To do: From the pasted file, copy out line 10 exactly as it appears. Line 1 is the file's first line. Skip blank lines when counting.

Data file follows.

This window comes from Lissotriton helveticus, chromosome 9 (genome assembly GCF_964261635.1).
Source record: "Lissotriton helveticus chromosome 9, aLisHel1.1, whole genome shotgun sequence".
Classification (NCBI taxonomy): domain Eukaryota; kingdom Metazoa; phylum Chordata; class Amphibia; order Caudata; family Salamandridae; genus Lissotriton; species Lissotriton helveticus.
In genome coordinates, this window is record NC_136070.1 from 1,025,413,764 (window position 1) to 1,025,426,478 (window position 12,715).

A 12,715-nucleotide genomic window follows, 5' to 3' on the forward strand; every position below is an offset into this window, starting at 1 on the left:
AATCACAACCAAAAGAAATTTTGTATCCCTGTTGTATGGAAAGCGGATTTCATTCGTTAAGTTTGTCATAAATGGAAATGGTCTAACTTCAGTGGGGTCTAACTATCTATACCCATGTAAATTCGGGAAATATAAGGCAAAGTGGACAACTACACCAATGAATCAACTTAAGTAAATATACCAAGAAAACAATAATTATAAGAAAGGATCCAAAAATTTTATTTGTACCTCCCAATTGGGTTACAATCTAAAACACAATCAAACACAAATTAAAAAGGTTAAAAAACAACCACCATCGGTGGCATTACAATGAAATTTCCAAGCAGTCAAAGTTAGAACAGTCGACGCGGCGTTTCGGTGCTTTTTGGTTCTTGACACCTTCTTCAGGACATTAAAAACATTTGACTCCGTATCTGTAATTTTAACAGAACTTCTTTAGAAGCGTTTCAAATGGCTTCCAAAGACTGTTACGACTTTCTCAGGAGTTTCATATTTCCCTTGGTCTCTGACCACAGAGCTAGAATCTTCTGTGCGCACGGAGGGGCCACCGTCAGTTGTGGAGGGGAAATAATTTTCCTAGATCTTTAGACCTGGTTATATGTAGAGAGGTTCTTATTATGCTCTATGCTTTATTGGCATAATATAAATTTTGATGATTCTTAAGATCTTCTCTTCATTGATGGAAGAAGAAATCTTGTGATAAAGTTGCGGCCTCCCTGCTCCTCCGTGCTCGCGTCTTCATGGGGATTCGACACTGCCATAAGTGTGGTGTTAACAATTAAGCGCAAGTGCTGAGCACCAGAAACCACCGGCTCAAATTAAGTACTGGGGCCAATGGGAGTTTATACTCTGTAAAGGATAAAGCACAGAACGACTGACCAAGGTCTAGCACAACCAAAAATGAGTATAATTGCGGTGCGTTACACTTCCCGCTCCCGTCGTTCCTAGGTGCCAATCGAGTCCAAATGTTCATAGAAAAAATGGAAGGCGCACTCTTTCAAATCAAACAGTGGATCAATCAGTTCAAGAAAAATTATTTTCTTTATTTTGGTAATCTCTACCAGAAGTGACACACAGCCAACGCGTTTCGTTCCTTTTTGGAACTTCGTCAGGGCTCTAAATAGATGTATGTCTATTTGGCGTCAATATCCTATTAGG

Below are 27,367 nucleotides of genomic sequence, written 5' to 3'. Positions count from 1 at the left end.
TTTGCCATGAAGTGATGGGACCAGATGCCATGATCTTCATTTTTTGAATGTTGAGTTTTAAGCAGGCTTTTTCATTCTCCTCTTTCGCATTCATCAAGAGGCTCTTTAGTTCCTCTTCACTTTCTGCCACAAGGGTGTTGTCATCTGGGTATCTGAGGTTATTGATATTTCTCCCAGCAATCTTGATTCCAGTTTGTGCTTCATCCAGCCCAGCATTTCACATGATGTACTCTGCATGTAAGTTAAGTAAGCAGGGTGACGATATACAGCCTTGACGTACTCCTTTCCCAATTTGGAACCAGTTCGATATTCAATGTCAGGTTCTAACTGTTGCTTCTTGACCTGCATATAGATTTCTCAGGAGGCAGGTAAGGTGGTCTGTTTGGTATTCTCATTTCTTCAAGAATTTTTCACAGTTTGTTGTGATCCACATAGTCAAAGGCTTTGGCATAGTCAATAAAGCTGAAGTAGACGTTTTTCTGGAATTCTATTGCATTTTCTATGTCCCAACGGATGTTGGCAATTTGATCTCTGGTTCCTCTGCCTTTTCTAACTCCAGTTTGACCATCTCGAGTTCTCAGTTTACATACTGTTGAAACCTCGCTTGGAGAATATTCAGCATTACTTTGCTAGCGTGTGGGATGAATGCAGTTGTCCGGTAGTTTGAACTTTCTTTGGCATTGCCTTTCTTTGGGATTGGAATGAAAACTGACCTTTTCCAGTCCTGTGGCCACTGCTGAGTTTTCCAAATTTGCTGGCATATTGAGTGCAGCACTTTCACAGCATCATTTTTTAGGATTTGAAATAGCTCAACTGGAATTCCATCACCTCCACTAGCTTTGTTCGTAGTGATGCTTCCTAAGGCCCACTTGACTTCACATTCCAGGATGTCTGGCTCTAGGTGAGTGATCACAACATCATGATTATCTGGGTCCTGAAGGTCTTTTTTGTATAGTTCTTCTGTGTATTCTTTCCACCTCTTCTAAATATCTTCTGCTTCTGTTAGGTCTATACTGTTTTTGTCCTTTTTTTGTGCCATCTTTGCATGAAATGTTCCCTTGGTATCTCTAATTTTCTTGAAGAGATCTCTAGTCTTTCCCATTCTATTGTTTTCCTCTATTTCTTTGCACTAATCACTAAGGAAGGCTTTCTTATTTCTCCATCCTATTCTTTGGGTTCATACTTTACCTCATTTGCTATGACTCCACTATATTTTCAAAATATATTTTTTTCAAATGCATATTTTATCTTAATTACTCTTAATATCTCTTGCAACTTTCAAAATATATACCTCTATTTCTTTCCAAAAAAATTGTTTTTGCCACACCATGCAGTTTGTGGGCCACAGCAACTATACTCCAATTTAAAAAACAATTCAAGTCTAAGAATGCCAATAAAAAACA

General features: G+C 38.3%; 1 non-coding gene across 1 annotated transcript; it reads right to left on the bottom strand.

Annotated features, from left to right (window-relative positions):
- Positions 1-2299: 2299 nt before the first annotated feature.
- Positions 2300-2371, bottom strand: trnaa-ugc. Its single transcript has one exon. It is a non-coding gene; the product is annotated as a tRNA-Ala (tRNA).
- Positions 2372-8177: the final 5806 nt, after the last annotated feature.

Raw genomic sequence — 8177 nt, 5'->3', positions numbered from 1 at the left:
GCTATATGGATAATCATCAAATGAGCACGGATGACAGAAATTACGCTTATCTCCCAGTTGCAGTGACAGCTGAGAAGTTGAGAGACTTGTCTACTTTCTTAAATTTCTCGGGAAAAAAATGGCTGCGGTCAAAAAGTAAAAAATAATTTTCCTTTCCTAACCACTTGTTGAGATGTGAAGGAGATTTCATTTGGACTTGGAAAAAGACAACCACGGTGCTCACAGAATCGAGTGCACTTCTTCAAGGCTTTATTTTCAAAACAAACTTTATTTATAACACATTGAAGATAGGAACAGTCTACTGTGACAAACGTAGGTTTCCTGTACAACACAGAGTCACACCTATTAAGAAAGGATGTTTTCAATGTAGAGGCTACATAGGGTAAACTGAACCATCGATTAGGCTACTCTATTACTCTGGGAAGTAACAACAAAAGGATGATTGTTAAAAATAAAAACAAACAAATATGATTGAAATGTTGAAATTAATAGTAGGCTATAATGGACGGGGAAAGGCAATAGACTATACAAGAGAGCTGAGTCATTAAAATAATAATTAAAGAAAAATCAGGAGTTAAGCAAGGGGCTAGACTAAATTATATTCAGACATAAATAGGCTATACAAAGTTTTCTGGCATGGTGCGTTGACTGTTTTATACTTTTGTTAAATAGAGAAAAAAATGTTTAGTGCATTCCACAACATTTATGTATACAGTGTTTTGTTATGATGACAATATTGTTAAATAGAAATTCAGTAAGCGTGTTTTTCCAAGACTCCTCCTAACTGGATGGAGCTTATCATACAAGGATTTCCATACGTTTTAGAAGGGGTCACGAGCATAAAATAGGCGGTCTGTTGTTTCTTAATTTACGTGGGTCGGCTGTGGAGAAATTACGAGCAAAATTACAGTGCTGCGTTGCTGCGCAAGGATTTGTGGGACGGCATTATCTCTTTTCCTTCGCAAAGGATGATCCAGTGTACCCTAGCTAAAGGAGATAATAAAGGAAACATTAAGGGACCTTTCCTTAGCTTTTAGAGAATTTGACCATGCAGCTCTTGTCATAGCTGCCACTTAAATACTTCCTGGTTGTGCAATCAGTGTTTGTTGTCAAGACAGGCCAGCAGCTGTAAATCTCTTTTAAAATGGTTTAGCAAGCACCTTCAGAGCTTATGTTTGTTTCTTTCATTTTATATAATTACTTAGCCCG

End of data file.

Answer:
Annotated features, from left to right (window-relative positions):